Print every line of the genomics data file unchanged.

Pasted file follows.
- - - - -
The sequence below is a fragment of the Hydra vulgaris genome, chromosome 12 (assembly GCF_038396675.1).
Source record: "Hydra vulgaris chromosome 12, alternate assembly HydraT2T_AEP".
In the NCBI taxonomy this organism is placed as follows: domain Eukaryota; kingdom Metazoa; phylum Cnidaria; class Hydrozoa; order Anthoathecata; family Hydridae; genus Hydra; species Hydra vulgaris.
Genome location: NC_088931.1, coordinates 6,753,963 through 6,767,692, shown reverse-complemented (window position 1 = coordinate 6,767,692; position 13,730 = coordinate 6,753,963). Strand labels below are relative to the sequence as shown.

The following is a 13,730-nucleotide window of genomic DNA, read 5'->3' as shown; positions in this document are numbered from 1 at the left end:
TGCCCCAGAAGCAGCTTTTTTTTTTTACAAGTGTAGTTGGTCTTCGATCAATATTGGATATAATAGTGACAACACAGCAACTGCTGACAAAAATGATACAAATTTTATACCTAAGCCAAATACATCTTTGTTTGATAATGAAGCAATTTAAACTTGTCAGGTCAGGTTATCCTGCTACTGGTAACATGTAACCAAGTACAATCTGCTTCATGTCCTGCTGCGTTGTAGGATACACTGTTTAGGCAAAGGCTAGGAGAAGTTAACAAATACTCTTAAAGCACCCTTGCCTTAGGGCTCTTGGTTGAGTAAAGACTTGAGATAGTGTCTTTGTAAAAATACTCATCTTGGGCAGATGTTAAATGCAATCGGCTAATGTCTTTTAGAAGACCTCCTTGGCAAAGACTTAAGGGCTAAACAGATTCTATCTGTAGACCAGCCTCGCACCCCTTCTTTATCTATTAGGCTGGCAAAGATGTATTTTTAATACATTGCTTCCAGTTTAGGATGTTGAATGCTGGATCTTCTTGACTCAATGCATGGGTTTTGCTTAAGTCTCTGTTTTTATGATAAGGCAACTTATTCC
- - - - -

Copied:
The sequence below is a fragment of the Hydra vulgaris genome, chromosome 12 (assembly GCF_038396675.1).
Source record: "Hydra vulgaris chromosome 12, alternate assembly HydraT2T_AEP".
In the NCBI taxonomy this organism is placed as follows: domain Eukaryota; kingdom Metazoa; phylum Cnidaria; class Hydrozoa; order Anthoathecata; family Hydridae; genus Hydra; species Hydra vulgaris.
Genome location: NC_088931.1, coordinates 6,753,963 through 6,767,692, shown reverse-complemented (window position 1 = coordinate 6,767,692; position 13,730 = coordinate 6,753,963). Strand labels below are relative to the sequence as shown.

The following is a 13,730-nucleotide window of genomic DNA, read 5'->3' as shown; positions in this document are numbered from 1 at the left end:
TGCCCCAGAAGCAGCTTTTTTTTTTTACAAGTGTAGTTGGTCTTCGATCAATATTGGATATAATAGTGACAACACAGCAACTGCTGACAAAAATGATACAAATTTTATACCTAAGCCAAATACATCTTTGTTTGATAATGAAGCAATTTAAACTTGTCAGGTCAGGTTATCCTGCTACTGGTAACATGTAACCAAGTACAATCTGCTTCATGTCCTGCTGCGTTGTAGGATACACTGTTTAGGCAAAGGCTAGGAGAAGTTAACAAATACTCTTAAAGCACCCTTGCCTTAGGGCTCTTGGTTGAGTAAAGACTTGAGATAGTGTCTTTGTAAAAATACTCATCTTGGGCAGATGTTAAATGCAATCGGCTAATGTCTTTTAGAAGACCTCCTTGGCAAAGACTTAAGGGCTAAACAGATTCTATCTGTAGACCAGCCTCGCACCCCTTCTTTATCTATTAGGCTGGCAAAGATGTATTTTTAATACATTGCTTCCAGTTTAGGATGTTGAATGCTGGATCTTCTTGACTCAATGCATGGGTTTTGCTTAAGTCTCTGTTTTTATGATAAGGCAACTTATTCC